When my mother told me shortly before her death that I should be with someone who has integrity, is generous, accepts my children, and treats me like a queen – I understood but that didn’t make it happen any sooner. It took another two years. Get thee not riled my feminist friends- being someone’s queen is not a bad thing, it’s glorious when offered authentically. It can signify devotion, love, and respect.

And most of us, men and women alike, deserve that.

Paper Heart2

My mother, you may remember, was one of the first women other than nurses to join the US Army so her feminism and heroism and courage must not be misjudged. She was exceptional, political, difficult, honest and she loved me without reservation.

So for now, feeling content and protected in the moment is where I choose to remain. I’ll also work to stay conscious so as not to give myself a hard time when I realize I have not. I will meditate, gently make corrections, and continue along the road. Sometimes you have to take a breath, stay committed and open, and see what happens.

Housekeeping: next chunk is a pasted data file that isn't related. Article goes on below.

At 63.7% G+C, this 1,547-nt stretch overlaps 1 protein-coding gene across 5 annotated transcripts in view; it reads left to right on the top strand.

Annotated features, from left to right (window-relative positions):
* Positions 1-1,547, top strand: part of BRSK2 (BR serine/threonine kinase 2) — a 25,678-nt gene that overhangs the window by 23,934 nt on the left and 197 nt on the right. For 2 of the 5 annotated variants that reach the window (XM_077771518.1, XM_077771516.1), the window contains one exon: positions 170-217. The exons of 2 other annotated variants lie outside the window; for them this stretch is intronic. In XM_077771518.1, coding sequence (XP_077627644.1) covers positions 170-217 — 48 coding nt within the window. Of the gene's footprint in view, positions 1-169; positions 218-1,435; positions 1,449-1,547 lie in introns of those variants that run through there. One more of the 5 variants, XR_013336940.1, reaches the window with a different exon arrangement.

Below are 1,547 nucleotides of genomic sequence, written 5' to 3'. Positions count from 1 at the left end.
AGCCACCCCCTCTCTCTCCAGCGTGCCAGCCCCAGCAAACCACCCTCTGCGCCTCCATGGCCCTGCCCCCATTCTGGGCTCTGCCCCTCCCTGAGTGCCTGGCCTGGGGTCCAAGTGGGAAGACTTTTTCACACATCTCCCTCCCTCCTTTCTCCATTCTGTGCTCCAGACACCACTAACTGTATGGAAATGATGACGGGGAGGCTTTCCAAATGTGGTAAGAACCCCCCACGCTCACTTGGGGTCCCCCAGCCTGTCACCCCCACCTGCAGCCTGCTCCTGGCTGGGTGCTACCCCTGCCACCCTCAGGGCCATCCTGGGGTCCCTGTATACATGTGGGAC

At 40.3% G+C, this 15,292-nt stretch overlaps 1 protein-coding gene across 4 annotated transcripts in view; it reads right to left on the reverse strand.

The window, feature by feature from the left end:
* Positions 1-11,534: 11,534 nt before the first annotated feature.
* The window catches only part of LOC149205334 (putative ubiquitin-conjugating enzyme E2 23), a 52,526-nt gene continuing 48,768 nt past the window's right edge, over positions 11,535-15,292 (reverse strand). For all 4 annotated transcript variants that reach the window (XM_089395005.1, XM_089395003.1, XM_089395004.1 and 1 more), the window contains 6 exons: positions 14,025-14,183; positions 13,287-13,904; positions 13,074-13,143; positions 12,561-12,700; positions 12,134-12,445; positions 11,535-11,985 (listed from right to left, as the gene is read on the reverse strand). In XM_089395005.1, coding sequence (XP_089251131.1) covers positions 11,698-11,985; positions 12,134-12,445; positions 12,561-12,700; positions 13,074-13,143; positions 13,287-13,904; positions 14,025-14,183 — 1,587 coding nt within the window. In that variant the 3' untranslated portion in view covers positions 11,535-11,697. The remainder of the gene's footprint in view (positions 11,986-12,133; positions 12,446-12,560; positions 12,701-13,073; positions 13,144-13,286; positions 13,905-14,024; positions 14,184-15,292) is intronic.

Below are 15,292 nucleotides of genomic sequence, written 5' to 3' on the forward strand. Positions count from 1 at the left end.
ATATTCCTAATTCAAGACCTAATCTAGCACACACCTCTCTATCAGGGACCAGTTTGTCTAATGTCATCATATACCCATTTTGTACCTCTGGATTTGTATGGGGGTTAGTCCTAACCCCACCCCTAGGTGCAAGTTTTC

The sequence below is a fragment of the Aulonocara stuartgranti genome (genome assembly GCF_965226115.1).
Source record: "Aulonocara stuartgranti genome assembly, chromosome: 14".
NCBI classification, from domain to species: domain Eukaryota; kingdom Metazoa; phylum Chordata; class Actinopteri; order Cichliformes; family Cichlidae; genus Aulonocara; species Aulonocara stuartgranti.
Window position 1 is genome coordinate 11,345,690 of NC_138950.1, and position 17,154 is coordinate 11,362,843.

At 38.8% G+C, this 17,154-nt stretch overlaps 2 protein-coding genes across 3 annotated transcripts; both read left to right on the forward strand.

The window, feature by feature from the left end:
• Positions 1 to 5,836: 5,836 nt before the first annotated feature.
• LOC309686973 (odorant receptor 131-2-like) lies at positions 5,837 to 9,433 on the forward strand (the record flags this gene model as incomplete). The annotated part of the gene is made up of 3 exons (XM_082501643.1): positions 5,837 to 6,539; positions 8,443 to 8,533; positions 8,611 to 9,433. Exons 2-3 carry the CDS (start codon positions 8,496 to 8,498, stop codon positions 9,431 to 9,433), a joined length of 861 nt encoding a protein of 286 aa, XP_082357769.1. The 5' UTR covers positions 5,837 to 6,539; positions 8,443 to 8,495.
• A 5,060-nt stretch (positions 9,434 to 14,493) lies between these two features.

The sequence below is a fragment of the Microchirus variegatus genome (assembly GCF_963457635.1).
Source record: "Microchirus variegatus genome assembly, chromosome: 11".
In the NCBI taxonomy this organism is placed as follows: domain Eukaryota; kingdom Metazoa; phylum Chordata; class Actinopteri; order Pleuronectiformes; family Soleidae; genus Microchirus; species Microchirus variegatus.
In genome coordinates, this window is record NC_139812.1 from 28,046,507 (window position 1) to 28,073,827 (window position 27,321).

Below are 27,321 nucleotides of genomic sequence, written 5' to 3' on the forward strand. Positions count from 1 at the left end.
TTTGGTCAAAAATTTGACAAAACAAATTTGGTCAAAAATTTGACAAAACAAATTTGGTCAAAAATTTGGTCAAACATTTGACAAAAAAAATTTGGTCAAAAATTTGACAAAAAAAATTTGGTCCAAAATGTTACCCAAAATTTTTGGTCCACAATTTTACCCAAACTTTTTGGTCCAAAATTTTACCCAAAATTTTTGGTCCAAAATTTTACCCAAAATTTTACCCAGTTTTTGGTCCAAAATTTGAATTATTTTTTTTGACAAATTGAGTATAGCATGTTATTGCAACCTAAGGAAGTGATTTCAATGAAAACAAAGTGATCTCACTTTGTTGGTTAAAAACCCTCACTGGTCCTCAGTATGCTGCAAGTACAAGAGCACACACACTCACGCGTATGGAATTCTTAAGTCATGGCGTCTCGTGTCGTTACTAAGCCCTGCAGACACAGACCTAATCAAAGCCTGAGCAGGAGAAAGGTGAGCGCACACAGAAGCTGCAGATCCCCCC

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The More I Know…

Today, still in pajamas by mid afternoon, with snowflakes thick as confetti streaming past my window, I sit down to write. I’ve had a mild stomach virus since yesterday, and have been reading Elie Wiesel’s memoir All Rivers Run to the Sea.


History is fascinating, something my mother always told me and something I chose not to consider as a young woman because I found it boring and her annoying. Another example of youthful foolishness or perhaps just a time/space continuum it’s taken me decades to embrace and catch up on. A neophyte I remain and I will never stop missing her.